If the market for Springer is essentially the Blue Jays. it truly is a shame we aren’t in on him.
Jerry is essentially being offered another offseason where big dollar players aren’t going after a 5/war player
Interesting Athletic article this morning regarding Katz working with the WS young pitchers. If the subtle innuendos prove accurate during the 2021 season, WS may add several wins from the specific improvement of Cease and Lopez,
An open question to any of you:
Has there ever been a period in your Sox fandom where you thought they were blatantly not trying to win? For me, the white flag trade of ’97 comes close, but even that can be argued to be a trade made with a view of improving chances of winning in the near future. Didn’t quite pass my “blatant” threshold. I’m sure some will disagree. I was in high school at the time, and while I was a huge fan, I knew pretty much nothing about team operations at the front office level back then and I didn’t care to.
During the Reinsdorf era, three distinct periods spring to mind:
1) After the 1986 implosion, Larry Himes was hired with a brief to tear down and rebuild. The 1988 and (first half) 1989 teams were deliberately dismal, but astute drafting built the team that would content in the early 90s.
2) The roster decisions leading up to and during the 1995 season seemed like a tantrum about actually having to field a team. The single most dispiriting season in the past half century.
3) Tearing down the mired team in 2016 was deliberate. It’s gotten high-end talent, though not the depth that could allow Cleveland to weather its extreme cheapness.
Before Reinsdorf’s time, baseball was a different industry. The current owner is worth over a billion dollars, even if he doesn’t chose to spend it. The Allyns and Bill Veeck were actually strapped for cash at times, and Veeck’s post-1977 attempt to hang on in the free agent era was remarkable in his ability to identify prospects who would form the backbone of the 1983 division championship. Watching the Sox in 1979 and 1980 offered few illusions that the team was going to win, but did offer glimpses of young talent with potential.
Hah, it wasn’t 1997 for a stupider, 14 year old, me. I vividly remember still being excited that my dad had tickets for a late September game. I was mad at Reinsdorf, specifically about the statement he made about about someone being crazy for thinking they could catch the Indians. When that comment came out, I told my dad an idea about going to that September game and holding up a sign with the standings, with the Sox in first of course, and a line that said, “I guess I’m crazy.” I will never forget the look my dad gave, the look of a parent when their kid says the dumbest thing, yet they don’t want to discourage the kid: just a blank, half-smile, with some throwaway, “uh huh, sure.” … He sold those tickets, almost immediately, and I don’t think he bought us tickets to another game until at least 2000. Also, I kind of liked one of the players that came over in the trade.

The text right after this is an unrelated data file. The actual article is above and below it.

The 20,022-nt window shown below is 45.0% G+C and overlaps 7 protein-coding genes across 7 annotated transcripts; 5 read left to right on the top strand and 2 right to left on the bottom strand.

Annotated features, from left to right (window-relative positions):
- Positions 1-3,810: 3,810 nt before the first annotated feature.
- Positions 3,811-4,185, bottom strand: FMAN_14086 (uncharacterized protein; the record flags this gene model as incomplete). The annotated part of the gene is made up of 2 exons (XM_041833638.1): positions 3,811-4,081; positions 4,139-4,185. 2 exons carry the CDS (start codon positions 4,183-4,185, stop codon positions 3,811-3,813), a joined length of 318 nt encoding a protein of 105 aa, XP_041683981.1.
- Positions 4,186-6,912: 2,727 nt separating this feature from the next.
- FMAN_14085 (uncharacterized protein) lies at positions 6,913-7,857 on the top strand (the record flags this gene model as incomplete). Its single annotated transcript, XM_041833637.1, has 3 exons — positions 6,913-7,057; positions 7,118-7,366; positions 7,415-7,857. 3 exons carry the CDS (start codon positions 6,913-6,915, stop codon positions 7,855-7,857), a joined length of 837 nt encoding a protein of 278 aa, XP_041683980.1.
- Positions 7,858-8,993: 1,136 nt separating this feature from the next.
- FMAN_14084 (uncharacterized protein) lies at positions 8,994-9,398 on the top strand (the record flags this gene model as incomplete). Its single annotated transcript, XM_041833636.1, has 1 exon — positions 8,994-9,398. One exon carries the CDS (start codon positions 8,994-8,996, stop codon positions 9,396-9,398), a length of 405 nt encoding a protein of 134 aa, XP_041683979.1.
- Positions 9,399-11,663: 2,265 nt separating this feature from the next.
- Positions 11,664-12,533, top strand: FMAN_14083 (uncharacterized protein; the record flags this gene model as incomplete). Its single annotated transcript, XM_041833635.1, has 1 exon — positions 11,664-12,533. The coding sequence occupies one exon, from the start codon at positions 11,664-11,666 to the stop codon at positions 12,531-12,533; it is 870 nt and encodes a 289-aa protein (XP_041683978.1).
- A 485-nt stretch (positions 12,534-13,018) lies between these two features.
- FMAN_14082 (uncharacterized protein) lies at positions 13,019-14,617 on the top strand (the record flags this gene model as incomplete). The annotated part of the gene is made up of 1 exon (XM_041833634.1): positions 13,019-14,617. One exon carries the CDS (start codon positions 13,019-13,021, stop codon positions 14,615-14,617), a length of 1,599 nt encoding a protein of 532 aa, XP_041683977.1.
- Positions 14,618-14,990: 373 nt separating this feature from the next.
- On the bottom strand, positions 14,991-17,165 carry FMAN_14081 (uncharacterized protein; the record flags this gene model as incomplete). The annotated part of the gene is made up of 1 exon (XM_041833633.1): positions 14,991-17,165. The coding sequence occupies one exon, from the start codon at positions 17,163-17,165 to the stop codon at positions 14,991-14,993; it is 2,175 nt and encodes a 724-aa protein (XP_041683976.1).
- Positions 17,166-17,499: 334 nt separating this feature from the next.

I think there’s been exactly one season where I felt they truly went for it, otherwise they’ve been happy to be middling and hope to run into one every ten decades or so.
The offseason moves so far by the Sox’s 2021 opponents in the AL/NL Central have probably given them several “marginal wins”:
CLE: traded away Lindor & Carrasco; declined options on Hand & Santana
MIN: non-tendered Rosario; lost Trevor May in free agency (and will probably lose Odorizzi); haven’t yet re-signed Cruz
CHC: traded away Darvish & Caratini; non-tendered Schwarber
CIN: losing/lost Bauer & Desclafini; non-tendered Bradley & Casali; traded Iglesias
STL: non-tendered Wong; haven’t re-signed Molina, Wainwright, or Miller
MIL: declined option on Braun; traded Knebel
PIT: traded away Bell; declined option on Archer; will probably trade Musgrove
Detroit looks to be about at about the same level as last year, with the potential for steps forward from several prospects, especially pitchers.
KC is the only opponent in the Central that appears to have improved for 2021, with the signings of Minor, Santana, Holland, and Taylor.
Its so sad to see all these teams league wide basically throwing in the towel on trying to win.
The Sox cheat sheet to me doesn’t exactly overwhelm.
Out Colome, McCann, Encarnacion, Rodon, Gonzalez, Mazara, Dunning (x6 years)
In Eaton, Lynn….
I mean …… still got what 6 or 7 weeks before ST but really need to see how this plays out.
Tommy Lasorda has died
at least 2020 didn’t get him.
Just reading up on him: Do you think anyone will ever manage the same organization for 20 straight years again?
Bob Melvin’s halfway there.
LaRussa only needs to manage until he’s 96 …
One of my biggest fears of this latest rebuild is that the same FO is responsible for identifying and developing talent that led us into a no win situation in the first place. Teams like Cleveland, Minnesota, and TB have proven so good at it that I thought bringing in new leadership to copy would be the first step. These teams prove that there is a way to go cheap and have continued success, but you better be a master of maximizing talent. The fact that we can’t seem to develop the pipeline of talent despite high picks is concerning and a never ending frustration.
Cleveland will be back, just like Minnesota was after their lull 5-6 years ago. Hell, they may not even fall off all that much. And we’ll all be on here during the next wave of losing nit picking Hahn for not spending his way to success rather than making the changes he needs to develop real, home grown talent. Makes me want to bang my head against the wall.
In order to be successful using the Tampa or Cleveland model, you need to be completely un-sentimental and transactional about your baseball talent.